Holocene record of Tuggerah Lake estuary development on the Australian east coast: Sedimentary responses to sea-level fluctuations and climate variability
GeoResJ , Volume 5 p. 57- 73
We investigated the Holocene palaeo-environmental record of the Tuggerah Lake barrier estuary on the south-east coast of Australia to determine the influence of local, regional and global environmental changes on estuary development. Using multi-proxy approaches, we identified significant down-core variation in sediment cores relating to sea-level rise and regional climate change. Following erosion of the antecedent land surface during the post-glacial marine transgression, sediment began to accumulate at the more seaward location at ~8500. years before present, some 1500. years prior to barrier emplacement and ~4000. years earlier than at the landward site. The delay in sediment accumulation at the landward site was a consequence of exposure to wave action prior to barrier emplacement, and due to high river flows of the mid-Holocene post-barrier emplacement. As a consequence of the mid-Holocene reduction in river flows, coupled with a moderate decline in sea-level, the lake experienced major changes in conditions at ~4000. years before present. The entrance channel connecting the lake with the ocean became periodically constricted, producing cyclic alternation between intervals of fluvial- and marine-dominated conditions. Overall, this study provides a detailed, multi-proxy investigation of the physical evolution of Tuggerah Lake with causative environmental processes that have influenced development of the estuary.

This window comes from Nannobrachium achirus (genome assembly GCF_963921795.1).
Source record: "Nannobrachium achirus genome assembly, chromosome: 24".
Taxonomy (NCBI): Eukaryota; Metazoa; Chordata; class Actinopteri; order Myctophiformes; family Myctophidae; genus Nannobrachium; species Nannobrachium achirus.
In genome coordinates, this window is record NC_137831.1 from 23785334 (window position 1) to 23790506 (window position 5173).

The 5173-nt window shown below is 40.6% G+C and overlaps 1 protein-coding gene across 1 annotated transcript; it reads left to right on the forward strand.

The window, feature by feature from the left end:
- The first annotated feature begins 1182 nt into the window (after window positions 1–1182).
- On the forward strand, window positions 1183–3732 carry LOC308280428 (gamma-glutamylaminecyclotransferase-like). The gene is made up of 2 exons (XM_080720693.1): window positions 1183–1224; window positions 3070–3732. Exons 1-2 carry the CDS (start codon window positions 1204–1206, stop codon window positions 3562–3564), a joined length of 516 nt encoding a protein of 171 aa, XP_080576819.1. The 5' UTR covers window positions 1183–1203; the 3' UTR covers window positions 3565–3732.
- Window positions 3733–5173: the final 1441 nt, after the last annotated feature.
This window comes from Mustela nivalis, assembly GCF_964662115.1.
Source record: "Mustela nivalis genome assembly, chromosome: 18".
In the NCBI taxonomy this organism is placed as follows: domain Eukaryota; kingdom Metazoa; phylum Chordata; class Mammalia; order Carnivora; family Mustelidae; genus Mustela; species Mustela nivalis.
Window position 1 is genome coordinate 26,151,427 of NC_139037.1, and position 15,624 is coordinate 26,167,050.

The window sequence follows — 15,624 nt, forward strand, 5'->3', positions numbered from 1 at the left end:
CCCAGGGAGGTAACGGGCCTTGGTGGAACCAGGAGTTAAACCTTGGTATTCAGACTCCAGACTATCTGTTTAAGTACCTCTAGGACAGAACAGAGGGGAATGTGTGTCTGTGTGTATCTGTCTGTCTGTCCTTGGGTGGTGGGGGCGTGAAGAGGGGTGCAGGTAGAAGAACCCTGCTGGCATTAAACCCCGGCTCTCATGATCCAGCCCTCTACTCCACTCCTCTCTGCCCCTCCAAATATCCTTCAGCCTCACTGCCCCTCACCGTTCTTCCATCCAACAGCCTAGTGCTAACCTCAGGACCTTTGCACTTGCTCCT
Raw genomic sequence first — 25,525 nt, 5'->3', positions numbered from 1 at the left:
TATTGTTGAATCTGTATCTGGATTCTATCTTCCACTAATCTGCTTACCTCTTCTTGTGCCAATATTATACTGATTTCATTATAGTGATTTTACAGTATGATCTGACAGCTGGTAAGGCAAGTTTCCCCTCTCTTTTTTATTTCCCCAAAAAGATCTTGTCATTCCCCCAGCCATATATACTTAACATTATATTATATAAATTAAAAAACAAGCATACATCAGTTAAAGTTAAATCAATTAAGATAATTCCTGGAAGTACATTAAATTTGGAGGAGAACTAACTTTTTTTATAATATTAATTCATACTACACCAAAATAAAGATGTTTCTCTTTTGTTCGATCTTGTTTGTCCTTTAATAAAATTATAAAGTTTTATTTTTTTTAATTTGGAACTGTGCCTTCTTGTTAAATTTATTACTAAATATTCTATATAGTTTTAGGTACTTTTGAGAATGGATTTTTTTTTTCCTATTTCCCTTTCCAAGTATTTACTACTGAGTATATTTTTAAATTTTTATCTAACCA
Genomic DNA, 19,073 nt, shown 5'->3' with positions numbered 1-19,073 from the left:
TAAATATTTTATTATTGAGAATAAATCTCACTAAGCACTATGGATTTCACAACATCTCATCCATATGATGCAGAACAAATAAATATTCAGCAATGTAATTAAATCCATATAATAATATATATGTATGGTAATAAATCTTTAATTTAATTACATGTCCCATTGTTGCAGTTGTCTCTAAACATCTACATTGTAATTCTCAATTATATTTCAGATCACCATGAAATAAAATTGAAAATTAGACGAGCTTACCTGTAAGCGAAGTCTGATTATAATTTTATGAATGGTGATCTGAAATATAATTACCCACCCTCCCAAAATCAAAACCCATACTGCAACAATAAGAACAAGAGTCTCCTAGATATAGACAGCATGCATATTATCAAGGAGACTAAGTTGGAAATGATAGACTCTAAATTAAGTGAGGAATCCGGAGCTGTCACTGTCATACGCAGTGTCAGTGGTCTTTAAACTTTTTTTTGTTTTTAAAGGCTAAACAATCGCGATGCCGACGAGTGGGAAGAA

|Australia, Estuary, Geomorphology, Holocene, Magnetisation, Multi-proxy, Palaeo-environment, Sea-level fluctuation, Sea-level rise, Sediment core, Trace elements|
|Organisation||Department of Earth Sciences|
Macreadie, P.I. (Peter I.), Rolph, T.C. (Timothy C.), Schroder-Adams, C, Boyd, R. (Ron), & Skilbeck, C.G. (Charles G.). (2015). Holocene record of Tuggerah Lake estuary development on the Australian east coast: Sedimentary responses to sea-level fluctuations and climate variability. GeoResJ, 5, 57–73. doi:10.1016/j.grj.2015.01.002